Then there is "Illuminating Shadows: The Calotype in 19th Century America," David R. Hanlon's study of the practical advance in photography made possible by the process introduced in 1841 by William Henry Fox Talbot. (Carl Mautz Publishing; information: http://www.illuminatingshadowscalotype.com).
The calotype, or talbotype, was Talbot's answer to the hour-long exposure requirement of early silver print photography. The process required only an extremely faint or completely invisible latent image, which could be achieved in a minute or two if the subject was in bright sunlight. The paper, shielded from further exposure to daylight, was then removed from the camera and the latent image was chemically developed into a fully visible image.
As Hanlon shows, in 245 pages and with 74 illustrations, American calotype photography quickly rivaled the British and French masters of the process. Collectors will want to note that a limited-edition version of the book contains a tipped-in toned gelatin silver print of the Merchant's Exchange Building in Philadelphia, PA, made from a calotype negative created by David R. Hanlon. This edition of 25 signed and numbered copies plus five artist's proofs is priced at $200.
Indeed, the power of the calotype to make photography more immediate had much to do with transforming it into an everyday aspect of modern life. Now there’s a compendium that spans the century from 1840 to 1940. "Antique Photographica: The Collector’s Vision," edited by Bryan and Page Ginns (Schiffer Books; information: http://www.schifferbooks.com/antique-photographica-the-collectors-vision-5099.html), features contributions from 20 collectors and scholars, and ranges from camera obscuras and cyanotypes to autochromes, stereoscopes, and daguerreotypes, as well as American tintypes and ambrotypes, miniature stanhopes, magic lanterns, other optical toys, megalethoscopes, zoetropes, and so on.
Each collector expounds on their photographic passion, and with more than 500 images of cameras and photographs, this catalogue is an entertaining overview of the multitude of photographic arcana that marked the medium's most explosive hundred years. While its scholarship may be circumscribed by the commercial impulses of the various collectors, the sheer profusion of the items on display makes this a coffee-table book extraordinaire.
Finally, and somewhat off the mainstream of vintage photography’s subject matter, there is "Repast: Dining Out at the Dawn of the New American Century, 1900-10," in which Michael Lesy and Lisa Stoffer explore the emergence, at the turn of the last century, of the American restaurant and its modern tradition of dining (W.W. Norton and Co.; information: http://books.wwnorton.com/books/repast). This scholarly look at dining--from food ingredients to technologies, meal service, and cuisine--emphasizes how the norms of eating in public were established and how they persist to this day.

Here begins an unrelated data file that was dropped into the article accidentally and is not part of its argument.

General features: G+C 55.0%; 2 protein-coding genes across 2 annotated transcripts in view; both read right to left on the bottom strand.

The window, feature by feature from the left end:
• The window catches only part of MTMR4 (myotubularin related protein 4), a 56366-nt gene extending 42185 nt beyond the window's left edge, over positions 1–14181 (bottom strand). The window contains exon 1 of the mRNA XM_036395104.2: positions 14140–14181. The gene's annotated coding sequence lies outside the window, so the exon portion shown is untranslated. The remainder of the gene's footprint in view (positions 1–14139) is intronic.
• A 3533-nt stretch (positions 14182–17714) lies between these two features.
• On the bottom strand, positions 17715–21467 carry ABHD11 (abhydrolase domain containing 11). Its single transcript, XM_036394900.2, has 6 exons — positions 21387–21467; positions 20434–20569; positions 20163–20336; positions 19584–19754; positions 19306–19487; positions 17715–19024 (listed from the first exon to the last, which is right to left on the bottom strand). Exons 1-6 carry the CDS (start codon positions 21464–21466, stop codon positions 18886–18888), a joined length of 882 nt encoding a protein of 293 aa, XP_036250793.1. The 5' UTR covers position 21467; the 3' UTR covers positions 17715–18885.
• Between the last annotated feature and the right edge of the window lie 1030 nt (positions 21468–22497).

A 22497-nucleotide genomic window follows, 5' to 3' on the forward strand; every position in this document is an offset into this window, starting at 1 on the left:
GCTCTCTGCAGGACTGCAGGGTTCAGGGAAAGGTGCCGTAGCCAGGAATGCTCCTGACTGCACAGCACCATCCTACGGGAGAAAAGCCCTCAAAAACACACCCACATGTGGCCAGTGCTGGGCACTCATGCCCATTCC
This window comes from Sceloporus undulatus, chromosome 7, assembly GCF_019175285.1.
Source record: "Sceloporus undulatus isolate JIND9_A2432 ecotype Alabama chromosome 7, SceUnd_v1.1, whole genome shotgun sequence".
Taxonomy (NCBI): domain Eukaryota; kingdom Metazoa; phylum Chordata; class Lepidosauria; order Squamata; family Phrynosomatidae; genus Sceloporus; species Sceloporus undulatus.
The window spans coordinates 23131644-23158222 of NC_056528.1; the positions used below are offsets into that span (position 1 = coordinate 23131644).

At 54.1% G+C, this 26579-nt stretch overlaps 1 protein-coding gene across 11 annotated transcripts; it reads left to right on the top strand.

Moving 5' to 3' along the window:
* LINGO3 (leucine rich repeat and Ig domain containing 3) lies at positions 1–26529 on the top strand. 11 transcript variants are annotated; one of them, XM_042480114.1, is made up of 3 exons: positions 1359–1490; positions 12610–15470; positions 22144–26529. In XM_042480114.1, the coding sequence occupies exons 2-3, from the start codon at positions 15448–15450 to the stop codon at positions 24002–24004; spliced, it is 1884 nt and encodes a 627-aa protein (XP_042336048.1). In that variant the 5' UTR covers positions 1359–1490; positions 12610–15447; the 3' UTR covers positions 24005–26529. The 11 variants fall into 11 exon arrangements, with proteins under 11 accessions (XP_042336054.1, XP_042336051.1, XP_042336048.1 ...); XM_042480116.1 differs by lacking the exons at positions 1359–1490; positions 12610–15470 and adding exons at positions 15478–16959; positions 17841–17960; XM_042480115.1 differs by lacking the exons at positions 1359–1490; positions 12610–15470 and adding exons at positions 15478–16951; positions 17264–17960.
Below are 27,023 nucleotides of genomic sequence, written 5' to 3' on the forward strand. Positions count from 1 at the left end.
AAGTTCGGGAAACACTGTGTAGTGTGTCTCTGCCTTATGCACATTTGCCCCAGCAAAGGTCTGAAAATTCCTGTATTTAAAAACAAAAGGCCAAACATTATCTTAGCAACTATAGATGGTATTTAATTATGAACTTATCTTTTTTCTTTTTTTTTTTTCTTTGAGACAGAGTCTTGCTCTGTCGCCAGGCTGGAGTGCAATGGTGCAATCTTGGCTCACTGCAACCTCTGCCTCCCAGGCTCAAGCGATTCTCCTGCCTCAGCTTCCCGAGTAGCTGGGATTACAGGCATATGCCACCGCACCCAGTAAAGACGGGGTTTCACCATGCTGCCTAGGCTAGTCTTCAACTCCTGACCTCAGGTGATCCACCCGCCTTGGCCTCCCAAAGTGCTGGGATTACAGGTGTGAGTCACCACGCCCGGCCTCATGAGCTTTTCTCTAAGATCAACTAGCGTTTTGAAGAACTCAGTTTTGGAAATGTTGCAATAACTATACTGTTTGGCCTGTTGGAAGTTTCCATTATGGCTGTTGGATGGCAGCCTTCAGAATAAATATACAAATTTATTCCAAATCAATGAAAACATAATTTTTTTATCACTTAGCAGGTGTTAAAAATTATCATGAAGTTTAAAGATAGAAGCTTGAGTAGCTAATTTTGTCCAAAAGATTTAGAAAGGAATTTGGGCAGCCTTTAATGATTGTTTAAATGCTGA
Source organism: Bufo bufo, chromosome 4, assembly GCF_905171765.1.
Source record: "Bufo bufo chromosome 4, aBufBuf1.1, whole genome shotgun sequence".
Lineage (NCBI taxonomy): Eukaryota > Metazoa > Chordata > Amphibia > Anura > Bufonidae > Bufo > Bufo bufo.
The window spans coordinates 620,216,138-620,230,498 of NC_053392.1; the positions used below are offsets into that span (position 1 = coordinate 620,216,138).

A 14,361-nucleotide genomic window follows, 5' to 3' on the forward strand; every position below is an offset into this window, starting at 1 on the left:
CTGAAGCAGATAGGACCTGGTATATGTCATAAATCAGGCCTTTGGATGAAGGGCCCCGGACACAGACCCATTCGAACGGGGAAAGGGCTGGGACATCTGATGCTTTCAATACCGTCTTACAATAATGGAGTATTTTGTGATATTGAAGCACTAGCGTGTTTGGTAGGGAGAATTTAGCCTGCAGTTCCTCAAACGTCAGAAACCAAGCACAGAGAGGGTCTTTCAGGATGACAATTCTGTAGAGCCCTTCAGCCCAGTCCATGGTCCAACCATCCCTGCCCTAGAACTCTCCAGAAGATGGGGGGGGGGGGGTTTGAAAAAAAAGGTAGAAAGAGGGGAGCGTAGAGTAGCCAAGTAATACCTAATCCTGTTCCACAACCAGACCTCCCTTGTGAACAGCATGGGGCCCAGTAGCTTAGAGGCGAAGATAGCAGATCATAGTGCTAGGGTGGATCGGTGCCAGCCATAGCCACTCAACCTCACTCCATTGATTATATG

The photographic record of this era includes color plates reproducing menus from the New York Public Library's Buttolph Menu Collection, and they amount to fascinating cultural documents in their own right, and further examples of how photography at once preserves and contextualizes the sprawling momentum of societies. In a way, "Repast" perfectly rounds out the complementary paths taken by the four books under discussion here, in that it focuses our attention on a highly specific aspect of Western culture and reveals, with the help of photography's archival precision, how all our achievements, large and small, depend on the details.
Matt Damsker is an author and critic, who has written about photography and the arts for the Los Angeles Times, Hartford Courant, Philadelphia Bulletin, Rolling Stone magazine and other publications. His book, "Rock Voices", was published in 1981 by St. Martin's Press. His essay in the book, "Marcus Doyle: Night Vision" was published in the fall of 2005.
He currently reviews books for U.S.A. Today.
(Book publishers, authors and photography galleries/dealers may send review copies to us at: I Photo Central, 258 Inverness Circle, Chalfont, PA 18914. We do not guarantee that we will review all books or catalogues that we receive. Books must be aimed at photography collecting, not how-to books for photographers.)